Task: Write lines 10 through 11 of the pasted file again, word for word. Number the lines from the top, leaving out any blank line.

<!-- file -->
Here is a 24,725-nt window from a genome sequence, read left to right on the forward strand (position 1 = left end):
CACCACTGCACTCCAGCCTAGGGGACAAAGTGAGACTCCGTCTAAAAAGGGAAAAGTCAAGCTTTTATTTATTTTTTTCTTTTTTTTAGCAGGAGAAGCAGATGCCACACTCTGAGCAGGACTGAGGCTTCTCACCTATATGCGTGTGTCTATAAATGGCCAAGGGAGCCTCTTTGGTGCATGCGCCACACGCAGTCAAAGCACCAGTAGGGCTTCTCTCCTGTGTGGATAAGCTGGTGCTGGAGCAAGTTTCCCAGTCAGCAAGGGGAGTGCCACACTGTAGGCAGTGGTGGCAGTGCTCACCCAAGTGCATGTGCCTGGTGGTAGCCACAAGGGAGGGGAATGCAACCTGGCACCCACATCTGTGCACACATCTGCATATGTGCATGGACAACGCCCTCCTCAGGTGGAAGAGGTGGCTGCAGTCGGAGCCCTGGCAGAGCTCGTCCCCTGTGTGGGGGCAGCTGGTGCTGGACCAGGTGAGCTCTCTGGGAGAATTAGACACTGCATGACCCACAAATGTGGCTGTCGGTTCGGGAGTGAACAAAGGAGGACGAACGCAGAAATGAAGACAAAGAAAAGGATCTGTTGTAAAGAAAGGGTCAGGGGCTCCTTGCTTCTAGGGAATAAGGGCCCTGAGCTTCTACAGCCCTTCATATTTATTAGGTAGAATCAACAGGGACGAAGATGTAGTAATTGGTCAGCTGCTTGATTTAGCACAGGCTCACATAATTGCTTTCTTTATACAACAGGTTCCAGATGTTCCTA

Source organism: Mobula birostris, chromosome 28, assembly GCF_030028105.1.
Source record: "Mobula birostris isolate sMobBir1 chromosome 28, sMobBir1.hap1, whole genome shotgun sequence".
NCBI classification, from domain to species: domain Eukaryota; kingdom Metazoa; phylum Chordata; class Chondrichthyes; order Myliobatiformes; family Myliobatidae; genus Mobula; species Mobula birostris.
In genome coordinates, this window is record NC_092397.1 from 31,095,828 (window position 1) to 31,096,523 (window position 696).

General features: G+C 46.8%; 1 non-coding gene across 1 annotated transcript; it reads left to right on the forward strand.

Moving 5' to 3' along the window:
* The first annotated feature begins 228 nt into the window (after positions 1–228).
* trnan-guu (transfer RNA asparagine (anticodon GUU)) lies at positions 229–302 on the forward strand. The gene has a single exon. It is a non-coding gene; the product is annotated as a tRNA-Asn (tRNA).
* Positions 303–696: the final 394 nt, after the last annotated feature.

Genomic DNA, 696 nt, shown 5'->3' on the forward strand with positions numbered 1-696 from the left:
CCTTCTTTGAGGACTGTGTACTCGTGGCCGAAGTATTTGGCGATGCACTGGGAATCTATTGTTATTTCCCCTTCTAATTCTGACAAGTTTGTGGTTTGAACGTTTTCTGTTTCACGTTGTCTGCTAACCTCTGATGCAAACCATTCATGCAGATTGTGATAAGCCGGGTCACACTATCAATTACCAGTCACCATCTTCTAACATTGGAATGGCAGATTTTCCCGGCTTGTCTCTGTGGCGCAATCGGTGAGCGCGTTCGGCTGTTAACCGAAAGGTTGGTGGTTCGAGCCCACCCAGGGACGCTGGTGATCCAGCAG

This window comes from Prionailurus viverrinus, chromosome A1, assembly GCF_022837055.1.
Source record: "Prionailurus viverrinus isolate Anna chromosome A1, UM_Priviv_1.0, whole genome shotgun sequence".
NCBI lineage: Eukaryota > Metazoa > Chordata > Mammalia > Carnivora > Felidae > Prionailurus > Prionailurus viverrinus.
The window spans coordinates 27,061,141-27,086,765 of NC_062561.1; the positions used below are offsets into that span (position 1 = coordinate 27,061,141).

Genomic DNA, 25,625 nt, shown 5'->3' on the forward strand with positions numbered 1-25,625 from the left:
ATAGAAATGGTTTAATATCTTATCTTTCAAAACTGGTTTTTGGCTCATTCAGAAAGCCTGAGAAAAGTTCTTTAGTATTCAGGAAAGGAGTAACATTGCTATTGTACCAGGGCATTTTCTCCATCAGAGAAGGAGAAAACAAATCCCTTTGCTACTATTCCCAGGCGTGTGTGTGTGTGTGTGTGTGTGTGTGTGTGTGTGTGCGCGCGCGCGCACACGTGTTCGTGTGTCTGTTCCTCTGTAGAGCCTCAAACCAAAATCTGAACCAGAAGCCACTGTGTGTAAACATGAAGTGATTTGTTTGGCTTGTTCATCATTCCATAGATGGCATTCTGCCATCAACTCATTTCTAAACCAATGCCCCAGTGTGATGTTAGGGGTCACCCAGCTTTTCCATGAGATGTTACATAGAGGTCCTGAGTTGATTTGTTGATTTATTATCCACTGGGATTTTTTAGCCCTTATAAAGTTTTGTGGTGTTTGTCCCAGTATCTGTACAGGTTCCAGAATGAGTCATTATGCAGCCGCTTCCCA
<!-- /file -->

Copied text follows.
* trnan-guu (transfer RNA asparagine (anticodon GUU)) lies at positions 229–302 on the forward strand. The gene has a single exon. It is a non-coding gene; the product is annotated as a tRNA-Asn (tRNA).
* Positions 303–696: the final 394 nt, after the last annotated feature.